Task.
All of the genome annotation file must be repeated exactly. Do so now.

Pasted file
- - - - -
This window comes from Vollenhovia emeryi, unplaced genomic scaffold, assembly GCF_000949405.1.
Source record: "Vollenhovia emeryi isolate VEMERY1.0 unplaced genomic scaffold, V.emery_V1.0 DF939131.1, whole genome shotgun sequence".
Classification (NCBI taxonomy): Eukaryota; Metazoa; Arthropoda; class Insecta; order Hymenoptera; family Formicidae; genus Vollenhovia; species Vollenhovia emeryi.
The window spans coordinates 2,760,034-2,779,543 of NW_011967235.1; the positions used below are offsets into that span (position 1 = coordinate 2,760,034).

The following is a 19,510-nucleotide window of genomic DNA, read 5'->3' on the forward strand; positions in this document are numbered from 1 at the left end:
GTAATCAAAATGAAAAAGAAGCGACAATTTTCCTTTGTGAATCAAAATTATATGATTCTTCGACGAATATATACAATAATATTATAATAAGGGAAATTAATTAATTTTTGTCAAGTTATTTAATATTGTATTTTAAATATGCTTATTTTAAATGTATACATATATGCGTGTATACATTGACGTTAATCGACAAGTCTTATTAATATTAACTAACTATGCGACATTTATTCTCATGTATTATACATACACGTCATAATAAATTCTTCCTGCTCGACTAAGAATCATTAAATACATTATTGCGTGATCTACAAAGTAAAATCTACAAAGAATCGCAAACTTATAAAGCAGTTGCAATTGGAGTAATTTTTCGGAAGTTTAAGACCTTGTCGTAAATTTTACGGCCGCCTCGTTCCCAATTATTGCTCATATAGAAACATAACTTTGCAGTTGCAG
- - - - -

This window comes from Vollenhovia emeryi, unplaced genomic scaffold, assembly GCF_000949405.1.
Source record: "Vollenhovia emeryi isolate VEMERY1.0 unplaced genomic scaffold, V.emery_V1.0 DF939131.1, whole genome shotgun sequence".
Classification (NCBI taxonomy): Eukaryota; Metazoa; Arthropoda; class Insecta; order Hymenoptera; family Formicidae; genus Vollenhovia; species Vollenhovia emeryi.
The window spans coordinates 2,760,034-2,779,543 of NW_011967235.1; the positions used below are offsets into that span (position 1 = coordinate 2,760,034).

The following is a 19,510-nucleotide window of genomic DNA, read 5'->3' on the forward strand; positions in this document are numbered from 1 at the left end:
GTAATCAAAATGAAAAAGAAGCGACAATTTTCCTTTGTGAATCAAAATTATATGATTCTTCGACGAATATATACAATAATATTATAATAAGGGAAATTAATTAATTTTTGTCAAGTTATTTAATATTGTATTTTAAATATGCTTATTTTAAATGTATACATATATGCGTGTATACATTGACGTTAATCGACAAGTCTTATTAATATTAACTAACTATGCGACATTTATTCTCATGTATTATACATACACGTCATAATAAATTCTTCCTGCTCGACTAAGAATCATTAAATACATTATTGCGTGATCTACAAAGTAAAATCTACAAAGAATCGCAAACTTATAAAGCAGTTGCAATTGGAGTAATTTTTCGGAAGTTTAAGACCTTGTCGTAAATTTTACGGCCGCCTCGTTCCCAATTATTGCTCATATAGAAACATAACTTTGCAGTTGCAG